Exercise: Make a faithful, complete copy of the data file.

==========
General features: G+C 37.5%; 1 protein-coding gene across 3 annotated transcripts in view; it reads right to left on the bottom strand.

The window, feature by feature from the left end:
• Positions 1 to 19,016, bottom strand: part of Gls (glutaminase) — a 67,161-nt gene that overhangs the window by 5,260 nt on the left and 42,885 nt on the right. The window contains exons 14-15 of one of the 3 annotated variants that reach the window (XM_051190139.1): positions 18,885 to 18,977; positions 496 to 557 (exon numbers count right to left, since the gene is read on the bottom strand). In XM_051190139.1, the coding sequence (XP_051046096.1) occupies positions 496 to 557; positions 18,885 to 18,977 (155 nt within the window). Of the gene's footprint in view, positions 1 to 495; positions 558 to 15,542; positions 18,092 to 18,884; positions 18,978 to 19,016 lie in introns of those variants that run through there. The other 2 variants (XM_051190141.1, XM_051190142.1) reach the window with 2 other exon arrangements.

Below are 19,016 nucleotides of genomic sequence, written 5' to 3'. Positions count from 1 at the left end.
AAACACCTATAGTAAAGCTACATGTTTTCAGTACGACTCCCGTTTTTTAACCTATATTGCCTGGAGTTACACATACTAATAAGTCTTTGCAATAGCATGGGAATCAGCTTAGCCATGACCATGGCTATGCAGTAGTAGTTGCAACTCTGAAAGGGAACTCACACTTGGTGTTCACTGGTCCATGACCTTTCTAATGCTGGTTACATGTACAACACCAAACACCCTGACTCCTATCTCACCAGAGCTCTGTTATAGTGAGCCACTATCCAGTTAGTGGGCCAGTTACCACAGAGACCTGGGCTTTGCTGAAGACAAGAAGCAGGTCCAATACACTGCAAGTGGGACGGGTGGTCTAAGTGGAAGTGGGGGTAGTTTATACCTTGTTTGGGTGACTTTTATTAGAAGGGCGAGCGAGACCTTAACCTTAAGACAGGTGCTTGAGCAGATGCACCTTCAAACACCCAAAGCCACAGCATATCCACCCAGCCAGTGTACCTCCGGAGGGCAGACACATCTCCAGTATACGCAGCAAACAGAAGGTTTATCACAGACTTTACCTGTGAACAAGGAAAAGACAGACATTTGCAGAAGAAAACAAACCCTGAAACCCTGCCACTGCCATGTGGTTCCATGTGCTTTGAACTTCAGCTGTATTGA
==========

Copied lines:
General features: G+C 37.5%; 1 protein-coding gene across 3 annotated transcripts in view; it reads right to left on the bottom strand.

The window, feature by feature from the left end:
• Positions 1 to 19,016, bottom strand: part of Gls (glutaminase) — a 67,161-nt gene that overhangs the window by 5,260 nt on the left and 42,885 nt on the right. The window contains exons 14-15 of one of the 3 annotated variants that reach the window (XM_051190139.1): positions 18,885 to 18,977; positions 496 to 557 (exon numbers count right to left, since the gene is read on the bottom strand). In XM_051190139.1, the coding sequence (XP_051046096.1) occupies positions 496 to 557; positions 18,885 to 18,977 (155 nt within the window). Of the gene's footprint in view, positions 1 to 495; positions 558 to 15,542; positions 18,092 to 18,884; positions 18,978 to 19,016 lie in introns of those variants that run through there. The other 2 variants (XM_051190141.1, XM_051190142.1) reach the window with 2 other exon arrangements.

Below are 19,016 nucleotides of genomic sequence, written 5' to 3'. Positions count from 1 at the left end.
AAACACCTATAGTAAAGCTACATGTTTTCAGTACGACTCCCGTTTTTTAACCTATATTGCCTGGAGTTACACATACTAATAAGTCTTTGCAATAGCATGGGAATCAGCTTAGCCATGACCATGGCTATGCAGTAGTAGTTGCAACTCTGAAAGGGAACTCACACTTGGTGTTCACTGGTCCATGACCTTTCTAATGCTGGTTACATGTACAACACCAAACACCCTGACTCCTATCTCACCAGAGCTCTGTTATAGTGAGCCACTATCCAGTTAGTGGGCCAGTTACCACAGAGACCTGGGCTTTGCTGAAGACAAGAAGCAGGTCCAATACACTGCAAGTGGGACGGGTGGTCTAAGTGGAAGTGGGGGTAGTTTATACCTTGTTTGGGTGACTTTTATTAGAAGGGCGAGCGAGACCTTAACCTTAAGACAGGTGCTTGAGCAGATGCACCTTCAAACACCCAAAGCCACAGCATATCCACCCAGCCAGTGTACCTCCGGAGGGCAGACACATCTCCAGTATACGCAGCAAACAGAAGGTTTATCACAGACTTTACCTGTGAACAAGGAAAAGACAGACATTTGCAGAAGAAAACAAACCCTGAAACCCTGCCACTGCCATGTGGTTCCATGTGCTTTGAACTTCAGCTGTATTGA